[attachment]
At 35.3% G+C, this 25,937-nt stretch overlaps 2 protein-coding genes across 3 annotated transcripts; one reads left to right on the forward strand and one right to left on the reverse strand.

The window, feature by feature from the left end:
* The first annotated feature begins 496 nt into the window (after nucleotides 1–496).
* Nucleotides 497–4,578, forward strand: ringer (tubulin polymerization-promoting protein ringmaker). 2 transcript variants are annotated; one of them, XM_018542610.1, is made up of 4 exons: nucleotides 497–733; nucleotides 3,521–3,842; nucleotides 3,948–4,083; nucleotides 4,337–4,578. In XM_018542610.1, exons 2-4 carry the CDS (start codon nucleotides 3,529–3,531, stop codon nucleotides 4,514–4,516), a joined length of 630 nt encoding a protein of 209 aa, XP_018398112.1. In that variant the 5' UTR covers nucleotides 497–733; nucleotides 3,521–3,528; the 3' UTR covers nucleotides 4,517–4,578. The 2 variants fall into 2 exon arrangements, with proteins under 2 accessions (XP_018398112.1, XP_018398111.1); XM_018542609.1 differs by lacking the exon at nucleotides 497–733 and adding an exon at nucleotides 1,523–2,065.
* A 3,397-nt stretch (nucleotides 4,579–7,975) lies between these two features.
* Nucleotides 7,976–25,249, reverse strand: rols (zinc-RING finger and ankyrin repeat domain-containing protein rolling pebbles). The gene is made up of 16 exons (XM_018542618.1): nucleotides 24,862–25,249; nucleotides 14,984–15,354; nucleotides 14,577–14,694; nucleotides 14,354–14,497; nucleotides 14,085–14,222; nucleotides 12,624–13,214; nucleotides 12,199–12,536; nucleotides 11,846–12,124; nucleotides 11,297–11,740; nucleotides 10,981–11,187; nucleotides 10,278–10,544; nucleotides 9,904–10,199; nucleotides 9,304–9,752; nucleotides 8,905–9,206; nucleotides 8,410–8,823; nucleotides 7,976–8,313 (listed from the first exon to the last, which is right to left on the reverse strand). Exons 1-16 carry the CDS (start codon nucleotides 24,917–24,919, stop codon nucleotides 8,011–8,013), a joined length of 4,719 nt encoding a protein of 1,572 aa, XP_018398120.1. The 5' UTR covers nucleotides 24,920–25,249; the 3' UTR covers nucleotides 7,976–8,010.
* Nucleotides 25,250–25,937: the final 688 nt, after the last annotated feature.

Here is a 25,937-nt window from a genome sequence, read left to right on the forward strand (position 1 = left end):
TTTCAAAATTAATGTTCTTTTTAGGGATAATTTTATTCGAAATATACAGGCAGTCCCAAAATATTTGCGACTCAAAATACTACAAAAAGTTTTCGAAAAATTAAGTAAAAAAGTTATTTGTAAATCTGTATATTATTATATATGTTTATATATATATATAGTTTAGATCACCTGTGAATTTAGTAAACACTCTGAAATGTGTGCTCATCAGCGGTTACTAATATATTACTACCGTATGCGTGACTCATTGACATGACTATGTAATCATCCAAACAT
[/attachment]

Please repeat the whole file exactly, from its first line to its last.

At 35.3% G+C, this 25,937-nt stretch overlaps 2 protein-coding genes across 3 annotated transcripts; one reads left to right on the forward strand and one right to left on the reverse strand.

The window, feature by feature from the left end:
* The first annotated feature begins 496 nt into the window (after nucleotides 1–496).
* Nucleotides 497–4,578, forward strand: ringer (tubulin polymerization-promoting protein ringmaker). 2 transcript variants are annotated; one of them, XM_018542610.1, is made up of 4 exons: nucleotides 497–733; nucleotides 3,521–3,842; nucleotides 3,948–4,083; nucleotides 4,337–4,578. In XM_018542610.1, exons 2-4 carry the CDS (start codon nucleotides 3,529–3,531, stop codon nucleotides 4,514–4,516), a joined length of 630 nt encoding a protein of 209 aa, XP_018398112.1. In that variant the 5' UTR covers nucleotides 497–733; nucleotides 3,521–3,528; the 3' UTR covers nucleotides 4,517–4,578. The 2 variants fall into 2 exon arrangements, with proteins under 2 accessions (XP_018398112.1, XP_018398111.1); XM_018542609.1 differs by lacking the exon at nucleotides 497–733 and adding an exon at nucleotides 1,523–2,065.
* A 3,397-nt stretch (nucleotides 4,579–7,975) lies between these two features.
* Nucleotides 7,976–25,249, reverse strand: rols (zinc-RING finger and ankyrin repeat domain-containing protein rolling pebbles). The gene is made up of 16 exons (XM_018542618.1): nucleotides 24,862–25,249; nucleotides 14,984–15,354; nucleotides 14,577–14,694; nucleotides 14,354–14,497; nucleotides 14,085–14,222; nucleotides 12,624–13,214; nucleotides 12,199–12,536; nucleotides 11,846–12,124; nucleotides 11,297–11,740; nucleotides 10,981–11,187; nucleotides 10,278–10,544; nucleotides 9,904–10,199; nucleotides 9,304–9,752; nucleotides 8,905–9,206; nucleotides 8,410–8,823; nucleotides 7,976–8,313 (listed from the first exon to the last, which is right to left on the reverse strand). Exons 1-16 carry the CDS (start codon nucleotides 24,917–24,919, stop codon nucleotides 8,011–8,013), a joined length of 4,719 nt encoding a protein of 1,572 aa, XP_018398120.1. The 5' UTR covers nucleotides 24,920–25,249; the 3' UTR covers nucleotides 7,976–8,010.
* Nucleotides 25,250–25,937: the final 688 nt, after the last annotated feature.

Here is a 25,937-nt window from a genome sequence, read left to right on the forward strand (position 1 = left end):
TTTCAAAATTAATGTTCTTTTTAGGGATAATTTTATTCGAAATATACAGGCAGTCCCAAAATATTTGCGACTCAAAATACTACAAAAAGTTTTCGAAAAATTAAGTAAAAAAGTTATTTGTAAATCTGTATATTATTATATATGTTTATATATATATATAGTTTAGATCACCTGTGAATTTAGTAAACACTCTGAAATGTGTGCTCATCAGCGGTTACTAATATATTACTACCGTATGCGTGACTCATTGACATGACTATGTAATCATCCAAACAT